A newly-built, near-circular house in Thornbury, England, is now on the market -
Archives For modernism
Back in the late 1950s, when living in the suburbs was understood to be the common aspiration of mankind, the magazine Suburbia Today asked this question of its readers. In an article about the “unusual suburban home” of Mr. and Mrs. Walter Benson, whose circular floor plan offered ample open space for entertaining guests, it gave an appealing glimpse of life in the round.
Stunning views, tasteful furnishings, elegant cocktail parties — a round home was modern and glamorous, the magazine suggested.
The Walter Bensons wanted their house to be round so that they could get maximum exposure to their magnificent views. To live way, way up on the top of a mountain in a house that seems to melt in with its surroundings; to look freely all about you and see the mountain ridges to the side, the bay and ocean below, and the teeming city across that you must be part of and yet can turn away from at will — this was the dream of the Bensons.
Built in 1950, the house was said to be in terrible shape in 1998 when it was bought and restored by actress Kelly Lynch and writer Mitch Glazer. Lautner principal Helena Arahuete led the restoration, and the original builder, John de la Veaux, came back to assist on it.
The swirling living room is stunning.
The circle-studded facade of NYC’s Dream Downtown Hotel -
The hotel is the latest incarnation of an iconic 1966 building designed by Louisiana architect Albert C. Ledner, known for a sort of playful, oddball modernism. Just off Ninth Avenue, stretching between West 16th and 17th Street, the building was recently transformed by Handel Architects. The building’s 16th Street facade, above, was covered in shiny stainless steel, as was its 17th Street facade (on the left, below, in its original red-brick cladding).
The building’s circular motif — equally in evidence in the adjoining Ledner-designed structure, the white tile and concrete Maritime Hotel — reflects the structure’s history. Both buildings were originally annexes to the headquarters of the National Maritime Union: the porthole windows were a coy reference to life at sea.
Ledner, whose use of circular forms extends from his professional to his personal life, or vice-versa, lives in a round house of his own design in New Orleans.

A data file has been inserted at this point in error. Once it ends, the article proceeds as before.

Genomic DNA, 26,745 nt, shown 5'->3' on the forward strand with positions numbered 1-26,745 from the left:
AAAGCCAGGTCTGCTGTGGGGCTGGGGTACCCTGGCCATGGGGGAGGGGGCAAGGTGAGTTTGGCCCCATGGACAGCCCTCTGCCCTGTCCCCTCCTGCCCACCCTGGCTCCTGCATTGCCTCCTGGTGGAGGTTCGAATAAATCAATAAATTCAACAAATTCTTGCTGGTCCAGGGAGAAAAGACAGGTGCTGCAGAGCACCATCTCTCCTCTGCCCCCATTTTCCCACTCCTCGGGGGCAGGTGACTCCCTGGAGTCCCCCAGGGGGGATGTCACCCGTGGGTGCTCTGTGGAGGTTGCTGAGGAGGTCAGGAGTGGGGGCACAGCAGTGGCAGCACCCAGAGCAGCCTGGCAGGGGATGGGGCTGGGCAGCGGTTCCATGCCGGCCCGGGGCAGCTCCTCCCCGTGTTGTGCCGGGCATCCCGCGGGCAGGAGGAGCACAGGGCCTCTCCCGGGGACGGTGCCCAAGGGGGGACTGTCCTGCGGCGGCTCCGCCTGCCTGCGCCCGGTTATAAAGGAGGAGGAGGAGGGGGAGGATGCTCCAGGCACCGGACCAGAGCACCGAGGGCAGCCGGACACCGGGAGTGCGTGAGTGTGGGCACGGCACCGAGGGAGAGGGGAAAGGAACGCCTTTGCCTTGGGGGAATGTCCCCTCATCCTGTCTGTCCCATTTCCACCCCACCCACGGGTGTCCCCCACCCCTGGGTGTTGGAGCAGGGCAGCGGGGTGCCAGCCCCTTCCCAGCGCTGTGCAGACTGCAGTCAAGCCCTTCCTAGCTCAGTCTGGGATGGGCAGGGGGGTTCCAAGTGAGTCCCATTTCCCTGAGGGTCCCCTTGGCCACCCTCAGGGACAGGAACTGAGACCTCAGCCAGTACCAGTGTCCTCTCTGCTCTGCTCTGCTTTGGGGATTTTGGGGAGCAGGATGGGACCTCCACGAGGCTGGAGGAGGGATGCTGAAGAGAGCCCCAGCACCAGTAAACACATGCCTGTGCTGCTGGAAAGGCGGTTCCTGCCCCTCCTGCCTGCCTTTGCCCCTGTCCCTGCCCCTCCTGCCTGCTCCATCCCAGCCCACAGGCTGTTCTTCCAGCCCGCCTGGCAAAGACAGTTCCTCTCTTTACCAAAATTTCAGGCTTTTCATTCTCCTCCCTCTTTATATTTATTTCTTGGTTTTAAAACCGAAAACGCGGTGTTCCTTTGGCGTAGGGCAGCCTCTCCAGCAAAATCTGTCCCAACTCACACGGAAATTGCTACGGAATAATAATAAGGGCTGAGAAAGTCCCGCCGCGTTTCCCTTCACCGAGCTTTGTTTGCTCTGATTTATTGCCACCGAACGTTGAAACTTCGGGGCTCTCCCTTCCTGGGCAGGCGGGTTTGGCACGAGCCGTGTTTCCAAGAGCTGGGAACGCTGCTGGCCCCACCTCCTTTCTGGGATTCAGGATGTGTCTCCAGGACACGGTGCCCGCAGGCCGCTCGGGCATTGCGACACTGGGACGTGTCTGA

News of Buckminster Fuller’s circular aluminum house, complete with artist’s rendering, in the Pittsburgh Press, on April 12, 1946 -
INT, exhibition hall, men and women stand around a low display table showing a scale model of a circular home. R. Buckminster Fuller is interviewed by a man in a suit.
Man: “Mr. Fuller, why a . . . a round house???”
Fuller: “Why not? The only reason that houses have been rectangular all these years is that, that is all we could do with the materials we had. Now with modern materials and technology, we can apply to houses the same efficiency of engineering that we apply to suspension bridges and airplanes . . . . The whole thing is as modern as a streamlined plane.“
Somehow in putting together my list of round houses for sale I overlooked the most fabulous of them all: Seymour Harris’ Tukal, in Hampshire, England. At an asking price of £12 million (over $18 million), it is easily the world’s most expensive circular home, but unlike some of round McMansions currently on the market, it’s more than just an ostentatious display of wealth — it actually has style and daring.
Yes, it’s monstrously large — and yes, it has its own lake, 10-acre garden and private dock — but beyond the glitz are some appealing ideas about structure, transparency and the flow of space.
Designed by architect Seymour Harris in 1962 as home for himself and his wife, the house in its current iteration might be best understood as an asynchronous collaboration between Harris and architect Nic Bailey. Harris moved to the Bahamas in 1968; the house suffered through a series of bad owners and unhappy renovations, and Bailey was brought in to salvage it several years ago, when the house was bought by its current owner, Mike Browne.
You can find round and circular-form houses for sale right now in the US, UK, Australia and Canada for prices ranging from $87,500 to $10 million. On the lavish — and arguably garish — end of the spectrum, there’s this 1980s luxury villa on Hamilton Island, in Australia, and the “Corbetta Estate” in Los Altos Hills, California (which was the cooler and much more fun Corbetta Party House in a former incarnation).
Bringing up the low end of the market, at a modest 696 square feet in size, is one of the many small post-war round houses in Des Moines, Iowa.
A few other houses stand out -
- A 1961 modernist home in Highland Park, Illinois, above, is stunning. Designed by architect George Keck, the house encompasses a pool with a retractable roof.
- This mid-century modern house in Ontario, Canada, has some style. The listing photos are not great, but I can make out a nifty fireplace and a nice curving staircase.
- Everyone wants their own island, right? Especially one that’s only a half hour from Manhattan.
- Possibly designed by Gilbert Spindel, this Arkansas property has lots of potential, and comes with nearly an acre of land. (Advice to the future buyer: replace the garage with something that doesn’t clash with the house, rip out the homey, faux-colonial decor, and take some design tips from Spindel owners.)
You can also find two round houses for sale in the UK, one in Portland, Dorset, selling for £925,000, and the other in Sidmouth, Devon, selling for £849,950.